AMY GOODMAN: That’s what Doctors Without Borders said. This is U.S. Trade Representative Michael Froman on the impact of the TPP on research and access to life-saving drugs.

MICHAEL FROMAN: On biologics, as you know, this is one of the most challenging issues in the negotiation. We have worked cooperatively with all of our TPP parties—partners to secure a strong and balanced outcome, that both incentivizes the development of these new life-saving drugs while ensuring access to these pioneering medicines and their availability. And this is the first trade agreement in history to ensure a minimum period of protection for biologics.

AMY GOODMAN: That’s the U.S. trade representative, Michael Froman. Lori Wallach, your comment on both clips?

LORI WALLACH: ….. I mean, the bottom line is, most of the countries involved have no exclusivity for those kinds of cutting-edge drugs, which are a lot of the cutting-edge cancer cures—biologics—and now they will have five years, at a minimum. The industry says they got eight years. There will be enormous pressure to have more monopolies. And just think about the theory of this: a "free trade" agreement that stops competition. It stops the competition of generics that bring down prices. That is actually what’s in the text, whatever the U.S. officials are saying. We can read it now.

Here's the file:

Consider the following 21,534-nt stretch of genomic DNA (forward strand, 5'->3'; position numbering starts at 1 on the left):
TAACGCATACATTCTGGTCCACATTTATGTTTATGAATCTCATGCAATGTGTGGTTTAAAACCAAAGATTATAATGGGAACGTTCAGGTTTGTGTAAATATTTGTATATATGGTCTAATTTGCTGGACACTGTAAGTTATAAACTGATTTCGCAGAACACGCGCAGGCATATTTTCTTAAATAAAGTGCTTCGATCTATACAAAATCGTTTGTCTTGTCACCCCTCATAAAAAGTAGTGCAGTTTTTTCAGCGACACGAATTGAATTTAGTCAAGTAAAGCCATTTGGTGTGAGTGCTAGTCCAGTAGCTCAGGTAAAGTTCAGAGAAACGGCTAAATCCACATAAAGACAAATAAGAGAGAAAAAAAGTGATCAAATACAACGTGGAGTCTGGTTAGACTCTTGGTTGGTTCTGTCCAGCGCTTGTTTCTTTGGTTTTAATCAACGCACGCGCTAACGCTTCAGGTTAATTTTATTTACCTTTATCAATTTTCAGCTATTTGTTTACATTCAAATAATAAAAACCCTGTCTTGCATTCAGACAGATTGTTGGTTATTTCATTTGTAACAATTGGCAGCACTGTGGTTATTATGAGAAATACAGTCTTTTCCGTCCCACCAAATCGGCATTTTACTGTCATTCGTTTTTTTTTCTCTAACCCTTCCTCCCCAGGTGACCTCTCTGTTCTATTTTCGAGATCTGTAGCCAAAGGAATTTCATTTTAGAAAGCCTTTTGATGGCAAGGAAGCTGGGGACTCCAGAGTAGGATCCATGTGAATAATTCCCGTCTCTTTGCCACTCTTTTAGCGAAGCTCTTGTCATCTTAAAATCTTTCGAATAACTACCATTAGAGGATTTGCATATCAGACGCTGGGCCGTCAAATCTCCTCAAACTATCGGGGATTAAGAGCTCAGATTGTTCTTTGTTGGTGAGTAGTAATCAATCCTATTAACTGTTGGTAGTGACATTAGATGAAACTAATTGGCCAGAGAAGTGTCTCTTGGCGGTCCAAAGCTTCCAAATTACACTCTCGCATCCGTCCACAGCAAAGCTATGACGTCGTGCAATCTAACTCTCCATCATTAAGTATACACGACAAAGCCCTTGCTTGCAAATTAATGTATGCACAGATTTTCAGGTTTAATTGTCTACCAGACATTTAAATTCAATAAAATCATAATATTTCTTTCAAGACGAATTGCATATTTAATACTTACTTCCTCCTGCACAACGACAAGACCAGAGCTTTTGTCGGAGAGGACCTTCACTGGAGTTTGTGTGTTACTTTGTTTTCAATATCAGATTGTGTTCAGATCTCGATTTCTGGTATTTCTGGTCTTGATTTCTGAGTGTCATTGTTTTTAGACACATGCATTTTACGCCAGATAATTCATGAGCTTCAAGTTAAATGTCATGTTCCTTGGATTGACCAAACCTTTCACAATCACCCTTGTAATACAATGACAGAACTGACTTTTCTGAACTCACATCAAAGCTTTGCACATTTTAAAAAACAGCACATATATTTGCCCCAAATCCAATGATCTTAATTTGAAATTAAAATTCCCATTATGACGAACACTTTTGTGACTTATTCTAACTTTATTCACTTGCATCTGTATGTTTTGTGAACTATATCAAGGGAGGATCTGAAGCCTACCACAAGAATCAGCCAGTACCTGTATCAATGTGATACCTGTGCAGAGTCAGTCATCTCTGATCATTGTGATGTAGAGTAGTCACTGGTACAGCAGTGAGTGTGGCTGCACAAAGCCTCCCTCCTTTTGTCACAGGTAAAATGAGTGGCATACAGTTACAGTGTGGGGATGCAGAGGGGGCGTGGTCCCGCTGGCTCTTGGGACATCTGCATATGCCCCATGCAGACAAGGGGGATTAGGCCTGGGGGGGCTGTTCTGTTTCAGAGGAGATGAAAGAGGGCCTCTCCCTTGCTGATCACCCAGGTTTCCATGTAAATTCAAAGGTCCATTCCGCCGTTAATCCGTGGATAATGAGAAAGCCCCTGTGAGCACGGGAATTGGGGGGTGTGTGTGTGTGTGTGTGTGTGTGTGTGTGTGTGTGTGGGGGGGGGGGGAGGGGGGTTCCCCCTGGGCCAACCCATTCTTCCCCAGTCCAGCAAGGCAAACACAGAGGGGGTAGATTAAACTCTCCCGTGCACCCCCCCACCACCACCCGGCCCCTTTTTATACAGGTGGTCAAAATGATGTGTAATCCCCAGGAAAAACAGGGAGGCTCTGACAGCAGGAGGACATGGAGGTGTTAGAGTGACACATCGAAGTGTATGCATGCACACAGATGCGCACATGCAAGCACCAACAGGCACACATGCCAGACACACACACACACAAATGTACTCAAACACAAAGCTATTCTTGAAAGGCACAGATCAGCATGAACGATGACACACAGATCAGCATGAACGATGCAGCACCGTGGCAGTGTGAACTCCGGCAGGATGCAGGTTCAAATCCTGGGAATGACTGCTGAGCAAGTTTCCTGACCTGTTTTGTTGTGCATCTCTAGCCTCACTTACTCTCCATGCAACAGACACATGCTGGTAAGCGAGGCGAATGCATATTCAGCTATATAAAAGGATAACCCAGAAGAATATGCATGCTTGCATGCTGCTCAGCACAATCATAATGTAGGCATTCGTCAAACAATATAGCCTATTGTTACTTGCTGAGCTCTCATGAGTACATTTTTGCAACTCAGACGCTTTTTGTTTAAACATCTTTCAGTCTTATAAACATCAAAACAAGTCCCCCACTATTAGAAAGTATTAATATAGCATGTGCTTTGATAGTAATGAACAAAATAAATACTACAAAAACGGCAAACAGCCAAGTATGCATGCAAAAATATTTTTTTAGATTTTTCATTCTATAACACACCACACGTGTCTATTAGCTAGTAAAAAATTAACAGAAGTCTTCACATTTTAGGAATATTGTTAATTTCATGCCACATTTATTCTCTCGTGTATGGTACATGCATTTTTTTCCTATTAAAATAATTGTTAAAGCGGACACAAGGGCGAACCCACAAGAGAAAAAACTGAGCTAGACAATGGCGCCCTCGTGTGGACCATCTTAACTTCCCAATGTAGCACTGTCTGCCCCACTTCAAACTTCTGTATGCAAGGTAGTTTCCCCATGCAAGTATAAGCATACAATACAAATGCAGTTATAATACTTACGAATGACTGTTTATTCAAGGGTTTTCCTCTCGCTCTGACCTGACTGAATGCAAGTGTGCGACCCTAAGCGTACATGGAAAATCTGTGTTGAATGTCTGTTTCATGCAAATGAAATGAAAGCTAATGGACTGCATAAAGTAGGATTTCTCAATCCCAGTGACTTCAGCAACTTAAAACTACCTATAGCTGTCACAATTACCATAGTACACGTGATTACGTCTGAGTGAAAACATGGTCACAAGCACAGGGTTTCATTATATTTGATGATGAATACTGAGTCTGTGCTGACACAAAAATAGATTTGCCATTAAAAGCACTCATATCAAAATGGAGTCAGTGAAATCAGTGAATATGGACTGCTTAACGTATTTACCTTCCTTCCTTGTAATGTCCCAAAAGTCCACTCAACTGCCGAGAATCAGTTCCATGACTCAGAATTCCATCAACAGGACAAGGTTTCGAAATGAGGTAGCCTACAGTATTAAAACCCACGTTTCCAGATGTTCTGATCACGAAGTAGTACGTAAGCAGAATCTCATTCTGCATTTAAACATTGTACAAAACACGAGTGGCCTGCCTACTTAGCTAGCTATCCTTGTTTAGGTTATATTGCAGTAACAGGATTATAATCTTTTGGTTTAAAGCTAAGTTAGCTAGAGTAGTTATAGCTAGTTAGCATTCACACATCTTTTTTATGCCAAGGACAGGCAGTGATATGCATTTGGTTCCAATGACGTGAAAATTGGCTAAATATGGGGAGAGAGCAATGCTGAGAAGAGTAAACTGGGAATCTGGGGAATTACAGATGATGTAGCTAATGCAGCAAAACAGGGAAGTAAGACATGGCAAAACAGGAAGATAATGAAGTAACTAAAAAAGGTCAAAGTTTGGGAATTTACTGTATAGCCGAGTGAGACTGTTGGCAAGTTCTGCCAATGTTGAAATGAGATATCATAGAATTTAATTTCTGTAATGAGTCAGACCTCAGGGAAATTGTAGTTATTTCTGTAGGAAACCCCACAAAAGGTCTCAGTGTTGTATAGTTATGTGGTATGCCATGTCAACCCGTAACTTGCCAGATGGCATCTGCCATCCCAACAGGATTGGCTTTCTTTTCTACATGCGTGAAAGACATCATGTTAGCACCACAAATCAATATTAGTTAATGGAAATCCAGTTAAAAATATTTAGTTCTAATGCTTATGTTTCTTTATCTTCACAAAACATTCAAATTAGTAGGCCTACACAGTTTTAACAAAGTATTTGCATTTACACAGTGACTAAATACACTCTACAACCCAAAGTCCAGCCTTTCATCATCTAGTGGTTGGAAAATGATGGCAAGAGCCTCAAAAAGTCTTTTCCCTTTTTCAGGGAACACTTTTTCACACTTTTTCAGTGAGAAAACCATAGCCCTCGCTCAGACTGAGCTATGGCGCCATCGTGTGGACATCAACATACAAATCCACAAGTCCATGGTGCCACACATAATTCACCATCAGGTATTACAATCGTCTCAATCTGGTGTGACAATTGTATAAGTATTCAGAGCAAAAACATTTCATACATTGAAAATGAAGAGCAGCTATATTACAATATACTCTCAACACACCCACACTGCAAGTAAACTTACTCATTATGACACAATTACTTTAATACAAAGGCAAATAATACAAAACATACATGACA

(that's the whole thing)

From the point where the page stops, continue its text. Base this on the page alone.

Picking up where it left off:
JUAN GONZÁLEZ: Well, Lori, where do we go from here? Obviously, there will soon be a 90-day period for Congress to vote on the fast-tracking of this bill.

LORI WALLACH:….. So, ostensibly, by the first week of February, the TPP could be signed.
….. the most important thing for all of us to think about, is it only becomes reality if Congress approves it. Now, we are behind the eight ball …. However, by five votes only did fast track pass. That means ….. if we have five members in the House of Representatives who say, "Oh, no, that is not what I signed up for," that’s the end of TPP. … we’re going to have to talk to our members of Congress, and we need to start now. … Grab a couple of your friends and your family, go tell your members of Congress you need that commitment. We can stop this.